In this accomplished book, Mary Kay Rummel spins words into mysticism and magic. “Not to be ordinary,” she was drawn into the convent where she was forbidden to read fiction because the Superior didn’t like it. In “Patterns of Obedience,” she writes that she was able to leave when “words whispered in that wind/telling her to go forth and read, to never ask again.” Set free, she read and wrote and traveled, visiting early Irish history and myth. Throughout her book, bells chime in celebration as her words become exquisite lyric poems.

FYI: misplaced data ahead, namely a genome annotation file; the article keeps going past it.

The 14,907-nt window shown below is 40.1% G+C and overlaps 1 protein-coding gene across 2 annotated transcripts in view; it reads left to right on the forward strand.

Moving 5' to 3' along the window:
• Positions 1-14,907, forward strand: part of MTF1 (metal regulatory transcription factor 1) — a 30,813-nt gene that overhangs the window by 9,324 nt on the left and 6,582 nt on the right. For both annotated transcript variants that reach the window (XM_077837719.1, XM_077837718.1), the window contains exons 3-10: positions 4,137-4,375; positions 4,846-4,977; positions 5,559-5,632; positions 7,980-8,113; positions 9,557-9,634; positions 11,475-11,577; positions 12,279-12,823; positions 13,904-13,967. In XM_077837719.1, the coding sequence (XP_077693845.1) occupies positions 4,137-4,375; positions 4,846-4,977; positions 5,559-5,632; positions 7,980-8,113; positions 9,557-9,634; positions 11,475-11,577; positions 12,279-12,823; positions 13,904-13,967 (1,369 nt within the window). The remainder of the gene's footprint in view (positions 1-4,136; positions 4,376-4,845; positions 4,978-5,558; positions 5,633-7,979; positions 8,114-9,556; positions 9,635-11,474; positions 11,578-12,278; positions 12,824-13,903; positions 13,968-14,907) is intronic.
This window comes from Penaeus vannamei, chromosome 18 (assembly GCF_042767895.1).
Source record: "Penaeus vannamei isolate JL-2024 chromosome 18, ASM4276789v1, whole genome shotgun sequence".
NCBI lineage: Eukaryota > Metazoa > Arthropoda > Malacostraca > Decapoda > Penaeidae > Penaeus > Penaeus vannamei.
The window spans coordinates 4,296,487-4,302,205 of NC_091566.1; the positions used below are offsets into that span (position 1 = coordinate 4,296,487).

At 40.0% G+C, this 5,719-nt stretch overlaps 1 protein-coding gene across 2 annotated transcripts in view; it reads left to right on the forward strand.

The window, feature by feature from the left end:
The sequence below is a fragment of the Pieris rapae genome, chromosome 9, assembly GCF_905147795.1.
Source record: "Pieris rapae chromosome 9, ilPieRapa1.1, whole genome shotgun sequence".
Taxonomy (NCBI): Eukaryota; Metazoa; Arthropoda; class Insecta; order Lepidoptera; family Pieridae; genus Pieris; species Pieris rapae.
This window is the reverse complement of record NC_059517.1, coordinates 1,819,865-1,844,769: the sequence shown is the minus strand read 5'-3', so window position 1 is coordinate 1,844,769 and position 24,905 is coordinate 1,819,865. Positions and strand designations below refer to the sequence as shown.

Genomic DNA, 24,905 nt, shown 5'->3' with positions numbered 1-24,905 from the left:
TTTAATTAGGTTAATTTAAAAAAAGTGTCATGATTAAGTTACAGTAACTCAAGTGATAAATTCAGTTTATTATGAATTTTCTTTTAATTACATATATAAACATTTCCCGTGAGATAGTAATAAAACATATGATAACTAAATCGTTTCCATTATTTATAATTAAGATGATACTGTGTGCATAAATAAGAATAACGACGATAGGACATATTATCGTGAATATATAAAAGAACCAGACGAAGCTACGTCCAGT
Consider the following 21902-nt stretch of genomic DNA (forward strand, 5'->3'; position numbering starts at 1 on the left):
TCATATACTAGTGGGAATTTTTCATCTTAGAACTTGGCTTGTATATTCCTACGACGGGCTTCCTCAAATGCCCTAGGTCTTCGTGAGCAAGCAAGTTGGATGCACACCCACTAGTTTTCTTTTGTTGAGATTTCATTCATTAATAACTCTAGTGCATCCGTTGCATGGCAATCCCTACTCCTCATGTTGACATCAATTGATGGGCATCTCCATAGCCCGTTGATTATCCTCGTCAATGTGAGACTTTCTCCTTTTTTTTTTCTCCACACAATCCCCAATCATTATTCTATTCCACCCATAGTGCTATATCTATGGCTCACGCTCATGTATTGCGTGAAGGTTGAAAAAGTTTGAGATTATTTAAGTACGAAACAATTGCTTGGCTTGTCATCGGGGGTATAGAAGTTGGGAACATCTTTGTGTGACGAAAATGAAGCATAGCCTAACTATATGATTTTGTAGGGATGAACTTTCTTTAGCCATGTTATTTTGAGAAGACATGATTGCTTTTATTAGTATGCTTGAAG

When one reads the poems of Mary Kay Rummel, one expects a certain precision of language, a vigilant detail, a concentrated lyric whisper that elevates the ordinary life’s ordinary aspirations. On these counts, What’s Left Is The Singing does not disappoint. But these poems are also transformative. Here we find beauty that resists adoration, caution that armors raised fists, and belief that survives religion… And if we don’t find distraction from our ignorance, we do find elegant language touched with music and some blessings and a few reasons to go on. This is exactly what we ask from our poetry.
— David Oliveira, A Little Travel Story
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